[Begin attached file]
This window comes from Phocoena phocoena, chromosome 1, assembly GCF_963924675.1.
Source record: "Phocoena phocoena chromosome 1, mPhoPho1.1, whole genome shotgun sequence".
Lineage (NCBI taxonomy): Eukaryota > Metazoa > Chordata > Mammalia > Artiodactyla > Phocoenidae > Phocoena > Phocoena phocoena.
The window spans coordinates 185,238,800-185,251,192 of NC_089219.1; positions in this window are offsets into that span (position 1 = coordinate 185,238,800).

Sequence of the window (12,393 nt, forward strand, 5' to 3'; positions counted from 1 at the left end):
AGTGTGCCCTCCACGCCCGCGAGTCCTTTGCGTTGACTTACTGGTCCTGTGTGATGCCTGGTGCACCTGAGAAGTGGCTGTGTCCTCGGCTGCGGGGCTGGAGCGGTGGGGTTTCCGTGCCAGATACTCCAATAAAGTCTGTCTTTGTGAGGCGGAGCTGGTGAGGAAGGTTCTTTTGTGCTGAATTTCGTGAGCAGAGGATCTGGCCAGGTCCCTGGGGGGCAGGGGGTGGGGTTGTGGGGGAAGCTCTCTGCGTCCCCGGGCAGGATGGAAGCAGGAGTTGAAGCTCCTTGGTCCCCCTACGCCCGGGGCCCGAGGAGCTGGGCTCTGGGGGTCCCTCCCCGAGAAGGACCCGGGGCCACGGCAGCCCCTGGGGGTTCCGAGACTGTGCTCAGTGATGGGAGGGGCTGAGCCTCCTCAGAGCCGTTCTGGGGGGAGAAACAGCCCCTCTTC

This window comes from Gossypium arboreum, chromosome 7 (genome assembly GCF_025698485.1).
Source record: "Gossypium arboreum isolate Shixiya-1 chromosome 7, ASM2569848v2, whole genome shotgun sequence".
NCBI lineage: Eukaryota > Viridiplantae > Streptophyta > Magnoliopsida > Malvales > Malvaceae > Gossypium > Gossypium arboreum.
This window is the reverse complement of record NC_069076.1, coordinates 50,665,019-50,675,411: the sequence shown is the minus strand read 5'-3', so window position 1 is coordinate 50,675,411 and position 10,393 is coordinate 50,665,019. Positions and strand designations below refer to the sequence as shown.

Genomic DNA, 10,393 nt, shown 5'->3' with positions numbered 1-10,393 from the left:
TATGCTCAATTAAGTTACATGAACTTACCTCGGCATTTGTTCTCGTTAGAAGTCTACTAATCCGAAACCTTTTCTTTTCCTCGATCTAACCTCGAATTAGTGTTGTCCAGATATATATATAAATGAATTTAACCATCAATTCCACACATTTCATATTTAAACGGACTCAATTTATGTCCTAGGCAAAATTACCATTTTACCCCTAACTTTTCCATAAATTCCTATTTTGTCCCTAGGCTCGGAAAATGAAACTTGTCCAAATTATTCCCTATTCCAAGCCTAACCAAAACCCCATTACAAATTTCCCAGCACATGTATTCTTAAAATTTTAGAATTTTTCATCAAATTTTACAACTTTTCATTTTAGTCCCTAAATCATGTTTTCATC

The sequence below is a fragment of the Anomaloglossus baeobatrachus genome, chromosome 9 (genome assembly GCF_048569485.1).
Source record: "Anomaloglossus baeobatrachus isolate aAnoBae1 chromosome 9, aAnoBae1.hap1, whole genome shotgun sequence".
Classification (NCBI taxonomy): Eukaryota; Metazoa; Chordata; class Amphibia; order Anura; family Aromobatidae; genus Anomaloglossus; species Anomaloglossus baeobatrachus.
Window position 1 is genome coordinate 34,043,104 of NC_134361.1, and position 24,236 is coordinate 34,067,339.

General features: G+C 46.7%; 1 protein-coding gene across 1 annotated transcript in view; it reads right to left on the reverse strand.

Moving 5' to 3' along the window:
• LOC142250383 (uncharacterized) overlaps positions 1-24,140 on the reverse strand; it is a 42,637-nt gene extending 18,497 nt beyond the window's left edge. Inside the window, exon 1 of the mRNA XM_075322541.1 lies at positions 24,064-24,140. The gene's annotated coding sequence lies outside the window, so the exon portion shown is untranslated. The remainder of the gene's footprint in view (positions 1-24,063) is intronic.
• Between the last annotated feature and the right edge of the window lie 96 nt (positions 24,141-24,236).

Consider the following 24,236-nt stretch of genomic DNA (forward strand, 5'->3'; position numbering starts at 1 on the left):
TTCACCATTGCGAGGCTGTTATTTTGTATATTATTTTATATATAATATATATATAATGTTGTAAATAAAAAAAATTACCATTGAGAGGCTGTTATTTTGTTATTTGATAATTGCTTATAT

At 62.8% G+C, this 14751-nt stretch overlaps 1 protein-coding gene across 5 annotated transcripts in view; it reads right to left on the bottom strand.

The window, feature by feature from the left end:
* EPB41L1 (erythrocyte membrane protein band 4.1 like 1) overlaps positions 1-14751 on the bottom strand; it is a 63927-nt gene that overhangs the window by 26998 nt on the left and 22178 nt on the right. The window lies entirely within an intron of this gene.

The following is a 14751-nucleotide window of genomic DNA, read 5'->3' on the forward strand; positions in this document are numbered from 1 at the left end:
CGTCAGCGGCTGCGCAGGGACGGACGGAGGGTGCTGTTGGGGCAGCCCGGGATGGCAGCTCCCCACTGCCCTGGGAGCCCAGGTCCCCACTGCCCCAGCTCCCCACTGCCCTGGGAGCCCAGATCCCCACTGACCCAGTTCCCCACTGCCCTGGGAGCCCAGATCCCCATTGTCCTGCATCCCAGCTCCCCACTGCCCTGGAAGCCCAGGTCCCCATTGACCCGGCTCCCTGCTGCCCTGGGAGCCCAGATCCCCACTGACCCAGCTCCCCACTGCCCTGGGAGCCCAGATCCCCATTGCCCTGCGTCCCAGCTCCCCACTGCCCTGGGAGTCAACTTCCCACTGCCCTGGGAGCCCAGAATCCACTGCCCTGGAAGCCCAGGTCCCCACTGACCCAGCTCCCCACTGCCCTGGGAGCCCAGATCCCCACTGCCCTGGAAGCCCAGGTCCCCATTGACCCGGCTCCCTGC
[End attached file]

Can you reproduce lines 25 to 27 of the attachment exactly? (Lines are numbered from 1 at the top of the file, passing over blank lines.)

* EPB41L1 (erythrocyte membrane protein band 4.1 like 1) overlaps positions 1-14751 on the bottom strand; it is a 63927-nt gene that overhangs the window by 26998 nt on the left and 22178 nt on the right. The window lies entirely within an intron of this gene.

The following is a 14751-nucleotide window of genomic DNA, read 5'->3' on the forward strand; positions in this document are numbered from 1 at the left end:
CGTCAGCGGCTGCGCAGGGACGGACGGAGGGTGCTGTTGGGGCAGCCCGGGATGGCAGCTCCCCACTGCCCTGGGAGCCCAGGTCCCCACTGCCCCAGCTCCCCACTGCCCTGGGAGCCCAGATCCCCACTGACCCAGTTCCCCACTGCCCTGGGAGCCCAGATCCCCATTGTCCTGCATCCCAGCTCCCCACTGCCCTGGAAGCCCAGGTCCCCATTGACCCGGCTCCCTGCTGCCCTGGGAGCCCAGATCCCCACTGACCCAGCTCCCCACTGCCCTGGGAGCCCAGATCCCCATTGCCCTGCGTCCCAGCTCCCCACTGCCCTGGGAGTCAACTTCCCACTGCCCTGGGAGCCCAGAATCCACTGCCCTGGAAGCCCAGGTCCCCACTGACCCAGCTCCCCACTGCCCTGGGAGCCCAGATCCCCACTGCCCTGGAAGCCCAGGTCCCCATTGACCCGGCTCCCTGC